It isn't.

Here is the way the story begins:

"Begin with an individual, and before you know it you find that you have created a type; begin with a type, and you find that you have created—nothing. This is because we are all queer fish, queerer behind our faces and voices than we want any one to know or than we think ourselves. When I hear a man proclaiming himself an "average, honest, open fellow," I feel pretty sure that he has some definite and perhaps terrible abnormality which he has agreed to conceal—and his protestation of being average and honest and open is his way of reminding himself of his misprision.

"There are no types, no plurals. There is a rich boy, and this is his and not his brothers' story. All my life I have lived among his brothers but this one has been my friend. Besides, if I wrote about brothers I should have to begin by attacking all the lies that the poor have told about the rich and the rich have told about themselves—such a wild structure they have erected that when we pick up a book about the rich, some instinct prepares us for unreality. Even the intelligent and impassioned reporters of life have made the country of the rich as unreal as fairy-land."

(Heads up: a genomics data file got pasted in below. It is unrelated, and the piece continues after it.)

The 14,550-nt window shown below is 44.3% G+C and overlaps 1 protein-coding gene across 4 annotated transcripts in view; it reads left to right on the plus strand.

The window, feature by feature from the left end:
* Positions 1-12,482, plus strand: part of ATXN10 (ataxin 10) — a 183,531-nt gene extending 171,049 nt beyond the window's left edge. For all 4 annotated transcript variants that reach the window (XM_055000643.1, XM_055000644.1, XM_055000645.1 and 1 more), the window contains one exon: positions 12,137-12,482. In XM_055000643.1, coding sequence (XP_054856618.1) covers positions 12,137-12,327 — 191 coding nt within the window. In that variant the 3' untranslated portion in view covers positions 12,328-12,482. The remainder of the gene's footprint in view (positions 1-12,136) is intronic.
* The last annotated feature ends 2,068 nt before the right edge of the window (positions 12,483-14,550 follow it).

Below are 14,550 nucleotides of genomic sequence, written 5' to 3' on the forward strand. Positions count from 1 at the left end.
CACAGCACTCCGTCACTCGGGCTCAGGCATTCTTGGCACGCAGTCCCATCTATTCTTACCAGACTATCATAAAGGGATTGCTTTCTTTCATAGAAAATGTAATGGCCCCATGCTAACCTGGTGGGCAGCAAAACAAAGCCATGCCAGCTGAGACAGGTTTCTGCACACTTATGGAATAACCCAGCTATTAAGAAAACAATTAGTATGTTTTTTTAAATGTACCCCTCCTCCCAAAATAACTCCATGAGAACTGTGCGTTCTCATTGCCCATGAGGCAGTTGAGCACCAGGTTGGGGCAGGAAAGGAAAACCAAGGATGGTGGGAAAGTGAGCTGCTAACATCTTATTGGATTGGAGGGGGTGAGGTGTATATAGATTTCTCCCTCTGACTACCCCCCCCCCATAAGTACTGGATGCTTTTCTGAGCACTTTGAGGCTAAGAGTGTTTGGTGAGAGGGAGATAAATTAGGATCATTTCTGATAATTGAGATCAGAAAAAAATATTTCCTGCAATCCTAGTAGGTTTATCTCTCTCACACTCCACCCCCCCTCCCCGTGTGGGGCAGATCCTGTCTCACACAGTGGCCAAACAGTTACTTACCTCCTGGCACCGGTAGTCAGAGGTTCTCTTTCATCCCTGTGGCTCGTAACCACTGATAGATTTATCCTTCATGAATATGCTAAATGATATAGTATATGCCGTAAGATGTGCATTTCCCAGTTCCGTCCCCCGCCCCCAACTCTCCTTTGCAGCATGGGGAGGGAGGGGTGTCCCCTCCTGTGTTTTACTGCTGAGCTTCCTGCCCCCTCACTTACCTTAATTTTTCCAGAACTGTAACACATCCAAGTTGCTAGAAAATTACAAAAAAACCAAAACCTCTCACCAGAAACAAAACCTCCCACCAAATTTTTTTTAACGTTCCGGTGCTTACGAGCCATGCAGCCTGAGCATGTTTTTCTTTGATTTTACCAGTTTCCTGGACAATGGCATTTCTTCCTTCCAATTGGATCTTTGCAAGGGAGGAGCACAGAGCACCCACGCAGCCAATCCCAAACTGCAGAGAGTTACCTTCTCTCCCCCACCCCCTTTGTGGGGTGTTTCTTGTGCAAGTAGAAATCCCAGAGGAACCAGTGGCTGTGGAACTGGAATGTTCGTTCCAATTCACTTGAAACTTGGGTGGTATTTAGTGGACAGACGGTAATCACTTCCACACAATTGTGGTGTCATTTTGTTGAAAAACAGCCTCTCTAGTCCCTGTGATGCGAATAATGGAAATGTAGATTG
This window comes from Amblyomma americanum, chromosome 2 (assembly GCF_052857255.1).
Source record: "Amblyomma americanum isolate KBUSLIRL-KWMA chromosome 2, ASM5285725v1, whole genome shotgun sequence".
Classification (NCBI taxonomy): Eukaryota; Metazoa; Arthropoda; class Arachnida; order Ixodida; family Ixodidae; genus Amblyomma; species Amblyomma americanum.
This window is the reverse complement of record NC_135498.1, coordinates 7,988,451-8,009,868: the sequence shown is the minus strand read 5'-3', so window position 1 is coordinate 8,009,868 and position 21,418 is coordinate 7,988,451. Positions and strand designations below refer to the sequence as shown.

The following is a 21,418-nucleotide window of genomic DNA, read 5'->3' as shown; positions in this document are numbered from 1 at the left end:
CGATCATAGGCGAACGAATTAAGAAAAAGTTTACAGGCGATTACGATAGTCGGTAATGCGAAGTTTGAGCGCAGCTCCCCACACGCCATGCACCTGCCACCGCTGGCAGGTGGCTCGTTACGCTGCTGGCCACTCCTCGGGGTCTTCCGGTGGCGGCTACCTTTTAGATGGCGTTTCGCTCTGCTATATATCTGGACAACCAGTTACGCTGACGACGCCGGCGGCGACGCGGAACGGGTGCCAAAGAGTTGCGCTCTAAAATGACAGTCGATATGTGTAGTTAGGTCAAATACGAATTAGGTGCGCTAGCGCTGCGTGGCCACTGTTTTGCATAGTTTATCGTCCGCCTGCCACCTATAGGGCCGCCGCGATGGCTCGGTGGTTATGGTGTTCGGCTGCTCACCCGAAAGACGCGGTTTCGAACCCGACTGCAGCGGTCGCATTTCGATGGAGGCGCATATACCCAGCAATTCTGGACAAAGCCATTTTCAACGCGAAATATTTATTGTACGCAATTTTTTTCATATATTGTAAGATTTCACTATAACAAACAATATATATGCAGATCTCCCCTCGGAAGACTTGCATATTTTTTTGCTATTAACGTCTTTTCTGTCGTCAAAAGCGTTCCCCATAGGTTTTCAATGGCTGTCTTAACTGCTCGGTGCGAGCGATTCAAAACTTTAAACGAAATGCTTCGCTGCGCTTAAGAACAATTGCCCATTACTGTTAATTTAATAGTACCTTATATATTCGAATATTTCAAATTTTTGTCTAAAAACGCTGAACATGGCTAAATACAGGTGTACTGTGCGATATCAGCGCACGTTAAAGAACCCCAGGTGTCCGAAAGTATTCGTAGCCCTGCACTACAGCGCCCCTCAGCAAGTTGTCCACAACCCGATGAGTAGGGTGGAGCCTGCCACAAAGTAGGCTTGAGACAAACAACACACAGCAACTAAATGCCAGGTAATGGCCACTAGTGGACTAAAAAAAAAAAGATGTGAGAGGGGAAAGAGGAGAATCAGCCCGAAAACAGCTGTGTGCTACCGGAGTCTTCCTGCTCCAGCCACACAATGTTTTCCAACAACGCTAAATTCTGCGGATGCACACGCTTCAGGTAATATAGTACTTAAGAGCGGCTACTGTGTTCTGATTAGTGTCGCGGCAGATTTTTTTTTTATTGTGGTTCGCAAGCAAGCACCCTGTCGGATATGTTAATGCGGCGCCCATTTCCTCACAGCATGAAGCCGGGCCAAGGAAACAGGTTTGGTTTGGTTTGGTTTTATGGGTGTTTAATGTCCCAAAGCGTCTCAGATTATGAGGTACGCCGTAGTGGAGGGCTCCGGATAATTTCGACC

Two things stand out in this remarkable passage: 1) the narrator's suspicion of generalizations, his marked preference for particularity (this rich boy's life, not his brothers, the singular not the plural, the individual not the type) as the royal road to universality; and 2) the sense that we are entering foreign terrain where things are not as they appear, where lies and liars abound, a land great with the possibility of self deception and illusion.

A land, in other words, like Long Island, where Fitzgerald lived for a time, and selected as the setting of The Great Gatsby.